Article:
Tennessee Gun Legislation -What You Should Know

 In 2nd Amendment, firearms

Fox17 reported that the Tennessee House and Senate will debate several pieces of gun legislation on Tuesday. Tennessee gun legislation may become more restrictive than it has been in the past if any of these bills pass the full legislature.

HB 1461, and SB 1472:

“Firearms and Ammunition – As introduced, creates the Class E felony offense of purchasing, selling, possessing, or using a part, component, device, or attachment designed to accelerate the fire of a semi-automatic rifle and makes any semi-automatic rifle that includes an accelerated fire part, component, or device a prohibited weapon. – Amends TCA Title 39, Chapter 17, Part 13.”

Note here that “part, component, device, or attachment” is meant for bump stocks. But with all the extra wording, it could be construed to go far beyond that item.

“I wonder if these experts in the law and public policy realized that this legislation could make it a felony to possess a belt, rubber bands or shoestrings.” Tennessee Firearms Association Executive Director John Harris

While Mr. Harris’ statement sounds facetious, the issue of expanding definitions for any accessory or part to any firearm could become a problem for all gun owners in the near future. Competition shooters who modify their trigger mechanisms could potentially be in trouble.

HB 2302 and SB 2356

Firearms and Ammunition – As introduced, creates Class A misdemeanor of person purchasing a used or second-hand firearm if that person is disqualified from purchasing a firearm from a licensed dealer; makes second or subsequent violation a Class E felony. – Amends TCA Title 39, Chapter 17, Part 13.

The NRA reported that this bill was amended, though such amendments don’t show in the official bill remarks. The NRA stated:

“it would impose an arbitrary age limit on purchasing commonly-owned firearms by creating a broad definition of so-called “assault weapons” that includes centerfire semi-automatic rifles with a fixed magazine with the capacity to accept more than 10 rounds, a semi-automatic pistol that is threaded for a suppressor or the capacity to hold a fixed magazine with more than 10 rounds.”

SB 670 and HB 0961: Creation of a “Red Flag Law”

Firearms and Ammunition – As introduced, authorizes the issuance of a security temporary order of protection that a law enforcement officer may seek to prevent a restrained person from being able to lawfully possess a firearm when the officer believes that the person is a danger to the person or another. – Amends TCA Title 39, Chapter 17, Part 13

HB 2208 and SB 2563

“Firearms and Ammunition – As introduced, allows private certified firearms instructors to train teachers in certain distressed rural counties who are allowed to carry concealed firearms on school property as well as being taught by the local law enforcement agency. – Amends TCA Section 49-6-816.”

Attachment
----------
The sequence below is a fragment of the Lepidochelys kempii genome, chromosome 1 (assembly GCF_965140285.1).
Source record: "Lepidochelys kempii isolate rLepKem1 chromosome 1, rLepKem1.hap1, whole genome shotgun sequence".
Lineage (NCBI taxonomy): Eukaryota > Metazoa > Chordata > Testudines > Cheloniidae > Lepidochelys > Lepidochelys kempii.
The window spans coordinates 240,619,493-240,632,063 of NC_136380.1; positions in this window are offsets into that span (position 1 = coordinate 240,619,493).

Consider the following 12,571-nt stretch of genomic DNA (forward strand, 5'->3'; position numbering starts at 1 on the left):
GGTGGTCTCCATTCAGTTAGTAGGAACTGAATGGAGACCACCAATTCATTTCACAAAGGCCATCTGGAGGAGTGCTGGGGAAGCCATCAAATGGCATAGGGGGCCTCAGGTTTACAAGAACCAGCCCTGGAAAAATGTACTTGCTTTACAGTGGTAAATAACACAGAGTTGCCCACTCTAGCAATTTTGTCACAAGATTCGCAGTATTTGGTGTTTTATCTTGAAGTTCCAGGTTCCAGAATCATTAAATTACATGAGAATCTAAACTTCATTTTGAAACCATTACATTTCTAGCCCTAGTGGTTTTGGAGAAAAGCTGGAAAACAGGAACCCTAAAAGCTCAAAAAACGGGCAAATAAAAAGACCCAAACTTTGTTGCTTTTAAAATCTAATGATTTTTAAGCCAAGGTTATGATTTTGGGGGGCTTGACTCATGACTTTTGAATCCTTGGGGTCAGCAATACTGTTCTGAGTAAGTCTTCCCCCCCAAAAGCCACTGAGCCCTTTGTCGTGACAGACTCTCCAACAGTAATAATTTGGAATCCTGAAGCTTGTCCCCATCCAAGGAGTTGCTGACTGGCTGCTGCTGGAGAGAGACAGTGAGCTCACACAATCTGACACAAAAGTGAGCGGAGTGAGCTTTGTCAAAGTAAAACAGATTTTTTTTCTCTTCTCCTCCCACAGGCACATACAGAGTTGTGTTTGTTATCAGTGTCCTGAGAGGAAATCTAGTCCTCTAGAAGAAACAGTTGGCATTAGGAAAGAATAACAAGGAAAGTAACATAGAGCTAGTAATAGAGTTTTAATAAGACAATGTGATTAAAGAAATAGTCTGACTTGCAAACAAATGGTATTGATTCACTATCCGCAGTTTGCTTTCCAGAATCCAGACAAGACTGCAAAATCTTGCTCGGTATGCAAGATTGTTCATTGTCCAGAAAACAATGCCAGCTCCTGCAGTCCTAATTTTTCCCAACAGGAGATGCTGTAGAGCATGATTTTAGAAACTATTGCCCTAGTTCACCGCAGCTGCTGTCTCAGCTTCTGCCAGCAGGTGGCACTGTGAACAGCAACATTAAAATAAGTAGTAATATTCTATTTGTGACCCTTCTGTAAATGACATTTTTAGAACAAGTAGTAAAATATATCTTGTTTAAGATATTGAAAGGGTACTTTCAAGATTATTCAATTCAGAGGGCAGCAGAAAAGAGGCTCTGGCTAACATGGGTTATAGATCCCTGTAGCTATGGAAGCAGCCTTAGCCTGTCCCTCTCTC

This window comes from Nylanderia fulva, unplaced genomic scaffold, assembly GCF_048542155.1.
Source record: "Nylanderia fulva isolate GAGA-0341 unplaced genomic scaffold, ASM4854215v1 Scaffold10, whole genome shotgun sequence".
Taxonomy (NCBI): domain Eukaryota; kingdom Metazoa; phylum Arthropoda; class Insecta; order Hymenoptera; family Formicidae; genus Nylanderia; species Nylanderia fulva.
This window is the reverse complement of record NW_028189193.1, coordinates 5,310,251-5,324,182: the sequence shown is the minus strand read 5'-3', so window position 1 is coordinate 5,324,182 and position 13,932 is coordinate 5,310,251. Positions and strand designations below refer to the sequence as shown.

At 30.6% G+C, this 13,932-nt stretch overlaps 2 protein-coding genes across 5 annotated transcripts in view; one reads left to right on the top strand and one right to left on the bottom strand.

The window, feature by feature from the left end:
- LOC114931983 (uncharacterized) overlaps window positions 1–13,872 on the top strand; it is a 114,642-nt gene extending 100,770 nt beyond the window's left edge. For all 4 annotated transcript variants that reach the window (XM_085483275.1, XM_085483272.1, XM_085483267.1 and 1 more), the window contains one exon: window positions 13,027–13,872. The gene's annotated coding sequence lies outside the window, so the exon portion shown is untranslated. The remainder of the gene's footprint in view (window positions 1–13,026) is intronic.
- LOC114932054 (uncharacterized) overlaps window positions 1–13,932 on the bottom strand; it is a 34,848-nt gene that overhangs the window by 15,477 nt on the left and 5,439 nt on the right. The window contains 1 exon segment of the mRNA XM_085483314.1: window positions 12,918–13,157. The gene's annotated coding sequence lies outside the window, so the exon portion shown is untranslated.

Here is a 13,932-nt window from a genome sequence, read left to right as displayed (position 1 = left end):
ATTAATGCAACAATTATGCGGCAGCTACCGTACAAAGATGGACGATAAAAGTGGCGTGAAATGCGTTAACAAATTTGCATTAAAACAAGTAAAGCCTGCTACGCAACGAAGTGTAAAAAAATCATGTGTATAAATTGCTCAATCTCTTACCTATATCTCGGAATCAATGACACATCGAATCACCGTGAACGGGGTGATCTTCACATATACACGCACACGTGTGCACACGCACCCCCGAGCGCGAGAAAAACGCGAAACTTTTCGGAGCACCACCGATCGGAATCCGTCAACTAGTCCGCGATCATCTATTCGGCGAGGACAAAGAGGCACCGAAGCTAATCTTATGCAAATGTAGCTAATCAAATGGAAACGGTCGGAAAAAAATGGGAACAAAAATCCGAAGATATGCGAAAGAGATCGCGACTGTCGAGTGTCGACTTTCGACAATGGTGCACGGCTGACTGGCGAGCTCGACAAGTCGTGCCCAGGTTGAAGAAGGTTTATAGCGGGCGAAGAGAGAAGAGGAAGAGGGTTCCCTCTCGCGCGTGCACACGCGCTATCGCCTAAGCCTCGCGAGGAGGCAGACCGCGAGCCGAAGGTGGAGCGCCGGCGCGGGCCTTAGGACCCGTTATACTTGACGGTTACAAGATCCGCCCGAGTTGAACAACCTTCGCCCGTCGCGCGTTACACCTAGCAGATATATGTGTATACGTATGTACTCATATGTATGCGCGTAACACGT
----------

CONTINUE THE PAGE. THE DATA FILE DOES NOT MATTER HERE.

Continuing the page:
The problem with this bill is that it only includes “certain distressed rural counties.” It should be a statewide idea, and bring about strong training requirements for any teacher or school staff member who is allowed to carry a concealed weapon on school property. Its sponsors are from Chester and Wayne counties.

HB 2550 and SB 2609

“Firearms and Ammunition – As introduced, requires the state board of education to develop academic standards for a firearm education course to be offered as an elective for high school students; course to include history, mathematics, and science related to firearms and to include firearm safety education, but no use or presence of live ammunition. – Amends TCA Title 49, Chapter 6.”

This bill goes before the Education Instruction & Programs committee on Tuesday. My problem with this “elective class” is that it needs to be taught by a legitimate firearms owner, not some left wing gun hater.  Many of us grew up in states that had Hunter Safety classes. The way this is worded makes us wonder- will it end up as a twisted liberal class rather than a genuine study of firearms?

HB 2575 and SB 2430

“Tort Liability and Reform – As introduced, authorizes civil action against person selling or transferring firearm if firearm sold or transferred without a background check and firearm used in crime resulting in injury to person or property or wrongful death. – Amends TCA Title 29 and Title 39, Chapter 17, Part 13.”

This bill, once again has wording that is not specific to certain transactions, such a relatives gifting firearms to relatives, or other private sales etc. If this is aimed at firearms dealers, it needs to specify that, otherwise a lot of families could be liable for family idiots. Up until now, there was no law in Tennessee that prescribed background checks for private gun sales. Does this change that? It’s unclear.

Tennessee’s preemption statute “prevents localities from enacting any new laws regulating the use, purchase, transfer, taxation, manufacture, ownership, possession, carrying, sale, acquisition, gift, devise, licensing, registration, storage, and transportation of firearms and ammunition. The current statute also preempts any existing local law, ordinance or regulation concerning firearms, ammunition or their components.”

These gun laws up for debate on Tuesday will change that dramatically. Give them an inch and they’ll take a mile.

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